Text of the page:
Epilogue

  • Jeremy Green

Abstract

In imagining a “trauma-kindred” community that convenes around ecological disaster, Evan Dara constructs a political vision that Ulrich Beck, the German social theorist, would immediately recognize. In Beck’s theory of “risk society” the catastrophes that emerge from the increasingly destructive nature of modernity form the basis for a new politics based on the response to shared dangers.1 Since the events of September 11, 2001, the new imperialist rhetoric of universal justice and preemptive strikes has borne a superficial, but entirely misleading resemblance to ideas of a global public sphere founded on an awareness of collective dangers. Instead, as quickly became apparent, grief, trauma, and fear have been mobilized in the United States for an aggressive policy of pax americana.

Keywords

Excavation Metaphor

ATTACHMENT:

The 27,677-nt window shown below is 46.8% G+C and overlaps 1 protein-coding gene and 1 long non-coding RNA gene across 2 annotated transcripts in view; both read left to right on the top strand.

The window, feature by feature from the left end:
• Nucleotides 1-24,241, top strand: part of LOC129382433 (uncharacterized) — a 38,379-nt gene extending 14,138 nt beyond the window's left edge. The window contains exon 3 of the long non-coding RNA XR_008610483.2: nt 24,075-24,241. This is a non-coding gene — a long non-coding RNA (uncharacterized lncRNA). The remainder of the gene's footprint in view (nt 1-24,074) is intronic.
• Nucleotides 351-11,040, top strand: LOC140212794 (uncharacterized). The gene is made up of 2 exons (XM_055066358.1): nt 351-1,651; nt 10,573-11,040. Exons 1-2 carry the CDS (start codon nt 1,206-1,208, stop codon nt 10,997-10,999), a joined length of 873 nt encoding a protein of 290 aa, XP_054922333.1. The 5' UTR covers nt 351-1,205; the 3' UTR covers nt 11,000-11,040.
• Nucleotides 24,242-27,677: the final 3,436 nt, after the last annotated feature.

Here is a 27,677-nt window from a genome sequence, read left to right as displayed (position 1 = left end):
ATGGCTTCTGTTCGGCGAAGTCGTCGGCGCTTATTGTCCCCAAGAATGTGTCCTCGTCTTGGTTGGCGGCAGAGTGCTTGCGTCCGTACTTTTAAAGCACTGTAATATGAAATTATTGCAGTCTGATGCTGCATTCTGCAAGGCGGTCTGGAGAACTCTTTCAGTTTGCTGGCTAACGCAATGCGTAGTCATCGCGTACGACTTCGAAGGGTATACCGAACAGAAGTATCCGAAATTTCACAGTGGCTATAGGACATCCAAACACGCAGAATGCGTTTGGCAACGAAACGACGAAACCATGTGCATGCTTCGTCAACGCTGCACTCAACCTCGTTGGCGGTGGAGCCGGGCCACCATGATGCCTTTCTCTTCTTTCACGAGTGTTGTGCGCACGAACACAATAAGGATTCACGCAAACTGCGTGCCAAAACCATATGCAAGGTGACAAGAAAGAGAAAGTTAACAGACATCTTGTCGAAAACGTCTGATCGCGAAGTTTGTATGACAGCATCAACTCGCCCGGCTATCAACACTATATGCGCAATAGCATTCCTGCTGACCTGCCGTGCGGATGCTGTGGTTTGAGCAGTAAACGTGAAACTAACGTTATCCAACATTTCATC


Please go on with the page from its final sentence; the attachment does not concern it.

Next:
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Notes

  1. 1.
    Ulrich Beck, Risk Society: Towards a New Modernity ( London: Sage, 1992 ).Google Scholar
  2. 2.
    James Wood, “Tell Me How Does it Feel?” The Guardian (October 5, 2001 ).Google Scholar
  3. 3.
    Dodie Bellamy, The Letters of Mina Harker ( Stockbridge, MA: Hard Press, 1998 );Google Scholar
  4. William Gibson, Pattern Recognition (New York: G.P. Putnam’s, 2003 ). Subsequent references to both novels will be given in parentheses.Google Scholar
  5. 4.
    See, e.g., Kathy Acker, Don Quixote, Which Was a Dream ( New York: Grove, 1986 );Google Scholar
  6. Robert Glück, Margery Kempe ( New York: Serpent’s Tail, 1994 );Google Scholar
  7. Lauren Fairbanks, Sister Carrie: A Novel ( Normal, IL: Dalkey Archive, 1993 ).Google Scholar

Copyright information

© Jeremy Green 2005

Authors and Affiliations

  • Jeremy Green

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